Leeks are braised in stock with a topping of breadcrumbs and cheese for a simple, but so flavorful side dish.
By Maya Parson
Years ago, when I lived in Central America, my friends would regularly flatter me by observing that even though my eyes are blue and my skin is light, I could pass for Nicaraguan. One day friends asked me about my family history, and when I revealed that my grandmother was Portuguese, there was a collective, “Aha!” I wasn’t exactly Latina, but my kin (at least some of them) came from the Iberian Peninsula.
That explained it! Like most people, the stories of my ancestors fascinate me, but I am doubtful how much my genealogy can tell me about things like my lack of self-control in the presence of Nicaraguan fried cheese or my obsession with a particular allium. Nonetheless, I have to admit that in one of my recurring fantasies, I am an old leek farmer. I wear frumpy woolen clothes and muddy rain boots and spend my days tending my small plot of leeks. But the point is that there is something about the leek that speaks to me in a way that feels deep and meaningful and familiar. Or maybe I just really love leeks. In any case, I found the most tender, lovely leeks this Saturday at my local farmers market. Some were as thin as my pinky. I grabbed up the bunch and told the farmer I’d take them all. I hope I didn’t seem too greedy, but good leeks will do that to me. I’m blaming my ancestors.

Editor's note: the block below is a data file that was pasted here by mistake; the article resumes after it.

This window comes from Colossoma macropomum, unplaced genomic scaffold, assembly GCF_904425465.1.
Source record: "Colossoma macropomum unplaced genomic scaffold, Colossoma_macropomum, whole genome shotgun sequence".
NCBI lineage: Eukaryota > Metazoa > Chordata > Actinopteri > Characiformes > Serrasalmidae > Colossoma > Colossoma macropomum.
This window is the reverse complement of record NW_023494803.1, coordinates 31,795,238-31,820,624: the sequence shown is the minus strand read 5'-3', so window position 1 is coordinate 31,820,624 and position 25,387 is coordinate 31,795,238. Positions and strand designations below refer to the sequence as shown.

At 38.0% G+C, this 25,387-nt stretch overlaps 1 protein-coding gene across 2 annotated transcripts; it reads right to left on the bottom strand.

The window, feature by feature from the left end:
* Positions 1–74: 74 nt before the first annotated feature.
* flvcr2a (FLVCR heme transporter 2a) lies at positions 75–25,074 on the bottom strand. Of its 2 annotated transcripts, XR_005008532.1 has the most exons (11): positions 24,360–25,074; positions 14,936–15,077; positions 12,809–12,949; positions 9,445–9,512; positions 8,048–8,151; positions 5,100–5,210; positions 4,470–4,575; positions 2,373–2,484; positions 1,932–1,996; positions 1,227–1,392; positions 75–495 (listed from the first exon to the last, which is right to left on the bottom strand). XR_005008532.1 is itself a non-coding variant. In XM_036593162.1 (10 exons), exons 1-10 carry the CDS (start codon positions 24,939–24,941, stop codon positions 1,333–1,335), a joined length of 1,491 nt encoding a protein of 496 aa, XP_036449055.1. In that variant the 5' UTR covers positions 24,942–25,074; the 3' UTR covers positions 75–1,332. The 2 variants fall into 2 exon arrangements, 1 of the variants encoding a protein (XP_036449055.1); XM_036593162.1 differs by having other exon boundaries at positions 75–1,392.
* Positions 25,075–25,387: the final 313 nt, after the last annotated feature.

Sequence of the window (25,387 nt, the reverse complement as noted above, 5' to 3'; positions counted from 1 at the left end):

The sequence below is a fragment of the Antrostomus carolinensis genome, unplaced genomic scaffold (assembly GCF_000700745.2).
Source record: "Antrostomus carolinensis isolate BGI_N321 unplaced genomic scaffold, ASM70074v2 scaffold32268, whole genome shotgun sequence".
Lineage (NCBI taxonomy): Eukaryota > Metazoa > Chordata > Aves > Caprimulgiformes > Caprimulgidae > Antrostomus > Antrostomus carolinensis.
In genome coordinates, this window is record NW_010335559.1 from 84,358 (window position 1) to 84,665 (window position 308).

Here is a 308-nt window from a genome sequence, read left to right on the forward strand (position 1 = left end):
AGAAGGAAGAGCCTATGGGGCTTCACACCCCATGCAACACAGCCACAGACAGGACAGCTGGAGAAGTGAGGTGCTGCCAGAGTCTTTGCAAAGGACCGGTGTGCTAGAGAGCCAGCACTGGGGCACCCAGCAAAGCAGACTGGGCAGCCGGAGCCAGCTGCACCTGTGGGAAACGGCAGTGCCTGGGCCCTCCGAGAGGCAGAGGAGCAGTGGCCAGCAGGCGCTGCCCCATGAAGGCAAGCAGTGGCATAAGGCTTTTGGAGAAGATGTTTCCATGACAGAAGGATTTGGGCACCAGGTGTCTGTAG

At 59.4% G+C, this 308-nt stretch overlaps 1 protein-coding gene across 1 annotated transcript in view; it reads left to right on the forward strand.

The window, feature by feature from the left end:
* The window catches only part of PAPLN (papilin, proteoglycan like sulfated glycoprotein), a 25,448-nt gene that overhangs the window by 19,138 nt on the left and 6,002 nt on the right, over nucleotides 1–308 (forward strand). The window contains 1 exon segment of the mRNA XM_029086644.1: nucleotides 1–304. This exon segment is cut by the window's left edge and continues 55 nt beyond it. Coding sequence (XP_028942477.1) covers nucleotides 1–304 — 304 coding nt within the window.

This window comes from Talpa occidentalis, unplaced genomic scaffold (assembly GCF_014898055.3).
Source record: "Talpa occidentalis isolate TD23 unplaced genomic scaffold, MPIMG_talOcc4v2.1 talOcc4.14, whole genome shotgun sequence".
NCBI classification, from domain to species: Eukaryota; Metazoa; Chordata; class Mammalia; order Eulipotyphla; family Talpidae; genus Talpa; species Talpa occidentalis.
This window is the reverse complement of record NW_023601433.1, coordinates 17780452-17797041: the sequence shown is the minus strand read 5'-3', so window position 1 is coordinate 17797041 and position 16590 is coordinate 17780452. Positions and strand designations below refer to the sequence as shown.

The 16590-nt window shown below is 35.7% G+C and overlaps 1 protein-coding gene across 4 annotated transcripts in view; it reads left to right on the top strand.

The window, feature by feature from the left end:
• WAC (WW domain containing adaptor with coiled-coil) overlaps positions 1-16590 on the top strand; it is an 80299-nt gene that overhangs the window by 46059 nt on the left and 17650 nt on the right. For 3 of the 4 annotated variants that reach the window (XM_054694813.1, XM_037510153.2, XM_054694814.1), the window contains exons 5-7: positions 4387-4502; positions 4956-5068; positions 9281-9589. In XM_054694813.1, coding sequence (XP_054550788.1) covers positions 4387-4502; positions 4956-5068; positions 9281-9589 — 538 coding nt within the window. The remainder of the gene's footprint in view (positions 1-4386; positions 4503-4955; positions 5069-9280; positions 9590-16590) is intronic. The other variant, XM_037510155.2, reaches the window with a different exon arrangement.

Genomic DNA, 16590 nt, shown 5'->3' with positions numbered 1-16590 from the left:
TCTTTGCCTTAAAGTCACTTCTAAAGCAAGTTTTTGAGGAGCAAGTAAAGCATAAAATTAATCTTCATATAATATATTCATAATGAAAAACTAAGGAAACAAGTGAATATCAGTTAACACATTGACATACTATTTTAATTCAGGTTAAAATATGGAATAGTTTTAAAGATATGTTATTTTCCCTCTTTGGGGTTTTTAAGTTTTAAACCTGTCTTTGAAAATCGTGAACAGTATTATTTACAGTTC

Maya Parson entered the world of food journalism as an ice cream taste tester for her local newspaper at age eight. She later pursued a career in cultural anthropology – happily feasting on farm cheeses, fresh corn tortillas and a lot of rice and beans during her field research in Central America. Maya eventually settled in the other “central America” – the U.S. Midwest – where she enjoys cooking with farm-fresh foods and writing about food, culture and the culinary arts. She is the editor of Edible Michiana Magazine and can also be found on her blog, Cultured Grub.